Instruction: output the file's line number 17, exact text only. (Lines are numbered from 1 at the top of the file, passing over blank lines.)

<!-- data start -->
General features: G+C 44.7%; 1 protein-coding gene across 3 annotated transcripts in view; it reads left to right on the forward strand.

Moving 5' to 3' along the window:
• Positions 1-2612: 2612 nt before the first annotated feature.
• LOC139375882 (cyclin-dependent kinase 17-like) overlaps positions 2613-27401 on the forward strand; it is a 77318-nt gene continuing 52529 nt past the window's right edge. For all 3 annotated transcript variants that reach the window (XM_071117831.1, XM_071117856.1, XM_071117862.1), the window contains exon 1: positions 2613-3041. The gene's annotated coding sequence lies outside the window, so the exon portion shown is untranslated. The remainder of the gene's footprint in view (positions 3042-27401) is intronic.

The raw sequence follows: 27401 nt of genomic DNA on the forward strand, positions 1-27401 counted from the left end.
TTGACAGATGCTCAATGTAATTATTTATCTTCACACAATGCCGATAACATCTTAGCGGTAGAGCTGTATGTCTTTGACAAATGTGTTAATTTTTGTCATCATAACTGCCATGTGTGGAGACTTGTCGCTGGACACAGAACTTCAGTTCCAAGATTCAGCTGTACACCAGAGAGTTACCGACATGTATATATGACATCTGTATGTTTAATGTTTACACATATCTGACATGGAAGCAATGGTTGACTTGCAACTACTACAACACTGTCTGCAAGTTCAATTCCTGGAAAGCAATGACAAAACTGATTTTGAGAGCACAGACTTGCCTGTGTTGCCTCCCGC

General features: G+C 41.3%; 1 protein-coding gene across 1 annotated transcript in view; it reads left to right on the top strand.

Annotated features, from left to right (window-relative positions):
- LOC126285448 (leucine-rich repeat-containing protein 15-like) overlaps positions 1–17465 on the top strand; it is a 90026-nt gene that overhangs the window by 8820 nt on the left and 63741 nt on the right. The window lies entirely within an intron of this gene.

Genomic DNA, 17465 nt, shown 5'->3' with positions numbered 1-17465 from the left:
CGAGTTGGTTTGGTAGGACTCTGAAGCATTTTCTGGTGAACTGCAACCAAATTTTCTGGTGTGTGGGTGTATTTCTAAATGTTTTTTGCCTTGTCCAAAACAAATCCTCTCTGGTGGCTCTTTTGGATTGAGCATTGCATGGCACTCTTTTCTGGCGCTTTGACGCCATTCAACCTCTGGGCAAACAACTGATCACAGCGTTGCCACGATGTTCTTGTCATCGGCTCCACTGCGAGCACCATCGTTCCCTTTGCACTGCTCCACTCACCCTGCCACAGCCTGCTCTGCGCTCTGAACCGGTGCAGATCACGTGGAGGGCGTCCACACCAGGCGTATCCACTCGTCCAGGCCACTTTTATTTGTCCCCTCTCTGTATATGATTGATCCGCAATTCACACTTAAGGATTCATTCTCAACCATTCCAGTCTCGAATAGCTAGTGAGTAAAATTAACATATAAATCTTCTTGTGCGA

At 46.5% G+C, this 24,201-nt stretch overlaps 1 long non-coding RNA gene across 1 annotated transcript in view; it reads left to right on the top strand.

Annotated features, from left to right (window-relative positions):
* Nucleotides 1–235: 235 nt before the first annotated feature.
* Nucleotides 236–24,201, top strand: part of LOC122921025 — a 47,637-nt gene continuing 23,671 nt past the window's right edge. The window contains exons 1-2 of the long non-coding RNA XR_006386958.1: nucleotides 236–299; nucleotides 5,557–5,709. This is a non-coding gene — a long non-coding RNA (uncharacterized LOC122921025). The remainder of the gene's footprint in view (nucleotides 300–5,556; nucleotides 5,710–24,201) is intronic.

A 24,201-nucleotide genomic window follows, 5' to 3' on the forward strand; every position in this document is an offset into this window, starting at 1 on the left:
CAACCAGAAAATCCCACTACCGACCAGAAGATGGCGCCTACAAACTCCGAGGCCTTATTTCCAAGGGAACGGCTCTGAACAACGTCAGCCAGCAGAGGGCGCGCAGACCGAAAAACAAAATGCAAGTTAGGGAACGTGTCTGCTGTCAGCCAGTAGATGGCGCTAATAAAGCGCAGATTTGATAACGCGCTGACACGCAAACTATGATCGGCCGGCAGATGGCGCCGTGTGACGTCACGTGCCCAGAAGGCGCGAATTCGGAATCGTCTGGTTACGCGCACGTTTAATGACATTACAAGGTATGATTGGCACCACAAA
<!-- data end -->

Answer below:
CAACCAGAAAATCCCACTACCGACCAGAAGATGGCGCCTACAAACTCCGAGGCCTTATTTCCAAGGGAACGGCTCTGAACAACGTCAGCCAGCAGAGGGCGCGCAGACCGAAAAACAAAATGCAAGTTAGGGAACGTGTCTGCTGTCAGCCAGTAGATGGCGCTAATAAAGCGCAGATTTGATAACGCGCTGACACGCAAACTATGATCGGCCGGCAGATGGCGCCGTGTGACGTCACGTGCCCAGAAGGCGCGAATTCGGAATCGTCTGGTTACGCGCACGTTTAATGACATTACAAGGTATGATTGGCACCACAAA